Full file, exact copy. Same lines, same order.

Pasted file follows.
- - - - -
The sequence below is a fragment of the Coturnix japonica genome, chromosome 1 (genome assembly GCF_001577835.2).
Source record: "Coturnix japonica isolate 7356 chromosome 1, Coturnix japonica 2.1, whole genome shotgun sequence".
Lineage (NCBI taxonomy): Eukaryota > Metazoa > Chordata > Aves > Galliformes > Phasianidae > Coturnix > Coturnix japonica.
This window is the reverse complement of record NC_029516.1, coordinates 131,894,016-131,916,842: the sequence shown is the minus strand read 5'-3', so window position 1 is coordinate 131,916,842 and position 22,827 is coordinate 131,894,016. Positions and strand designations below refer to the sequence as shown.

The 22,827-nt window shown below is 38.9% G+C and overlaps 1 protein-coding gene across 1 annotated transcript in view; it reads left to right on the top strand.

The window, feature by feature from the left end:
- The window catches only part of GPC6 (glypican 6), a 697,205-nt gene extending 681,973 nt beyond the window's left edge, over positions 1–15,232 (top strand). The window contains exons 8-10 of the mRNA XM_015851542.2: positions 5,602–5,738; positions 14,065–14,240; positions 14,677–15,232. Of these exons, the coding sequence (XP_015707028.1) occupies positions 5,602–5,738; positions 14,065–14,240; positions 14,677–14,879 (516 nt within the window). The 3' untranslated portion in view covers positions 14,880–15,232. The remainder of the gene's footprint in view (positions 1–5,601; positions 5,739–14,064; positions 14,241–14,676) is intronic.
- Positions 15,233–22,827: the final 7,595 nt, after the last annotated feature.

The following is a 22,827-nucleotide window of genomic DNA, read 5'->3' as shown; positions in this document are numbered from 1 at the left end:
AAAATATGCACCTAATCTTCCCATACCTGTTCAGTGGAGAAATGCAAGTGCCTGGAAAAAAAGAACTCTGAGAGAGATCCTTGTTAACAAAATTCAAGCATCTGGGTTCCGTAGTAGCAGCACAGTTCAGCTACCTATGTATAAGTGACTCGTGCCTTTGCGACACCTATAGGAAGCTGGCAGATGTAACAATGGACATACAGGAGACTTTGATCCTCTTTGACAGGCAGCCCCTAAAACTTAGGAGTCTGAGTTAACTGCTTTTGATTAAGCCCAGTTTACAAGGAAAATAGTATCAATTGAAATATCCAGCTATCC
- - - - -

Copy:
The sequence below is a fragment of the Coturnix japonica genome, chromosome 1 (genome assembly GCF_001577835.2).
Source record: "Coturnix japonica isolate 7356 chromosome 1, Coturnix japonica 2.1, whole genome shotgun sequence".
Lineage (NCBI taxonomy): Eukaryota > Metazoa > Chordata > Aves > Galliformes > Phasianidae > Coturnix > Coturnix japonica.
This window is the reverse complement of record NC_029516.1, coordinates 131,894,016-131,916,842: the sequence shown is the minus strand read 5'-3', so window position 1 is coordinate 131,916,842 and position 22,827 is coordinate 131,894,016. Positions and strand designations below refer to the sequence as shown.

The 22,827-nt window shown below is 38.9% G+C and overlaps 1 protein-coding gene across 1 annotated transcript in view; it reads left to right on the top strand.

The window, feature by feature from the left end:
- The window catches only part of GPC6 (glypican 6), a 697,205-nt gene extending 681,973 nt beyond the window's left edge, over positions 1–15,232 (top strand). The window contains exons 8-10 of the mRNA XM_015851542.2: positions 5,602–5,738; positions 14,065–14,240; positions 14,677–15,232. Of these exons, the coding sequence (XP_015707028.1) occupies positions 5,602–5,738; positions 14,065–14,240; positions 14,677–14,879 (516 nt within the window). The 3' untranslated portion in view covers positions 14,880–15,232. The remainder of the gene's footprint in view (positions 1–5,601; positions 5,739–14,064; positions 14,241–14,676) is intronic.
- Positions 15,233–22,827: the final 7,595 nt, after the last annotated feature.

The following is a 22,827-nucleotide window of genomic DNA, read 5'->3' as shown; positions in this document are numbered from 1 at the left end:
AAAATATGCACCTAATCTTCCCATACCTGTTCAGTGGAGAAATGCAAGTGCCTGGAAAAAAAGAACTCTGAGAGAGATCCTTGTTAACAAAATTCAAGCATCTGGGTTCCGTAGTAGCAGCACAGTTCAGCTACCTATGTATAAGTGACTCGTGCCTTTGCGACACCTATAGGAAGCTGGCAGATGTAACAATGGACATACAGGAGACTTTGATCCTCTTTGACAGGCAGCCCCTAAAACTTAGGAGTCTGAGTTAACTGCTTTTGATTAAGCCCAGTTTACAAGGAAAATAGTATCAATTGAAATATCCAGCTATCC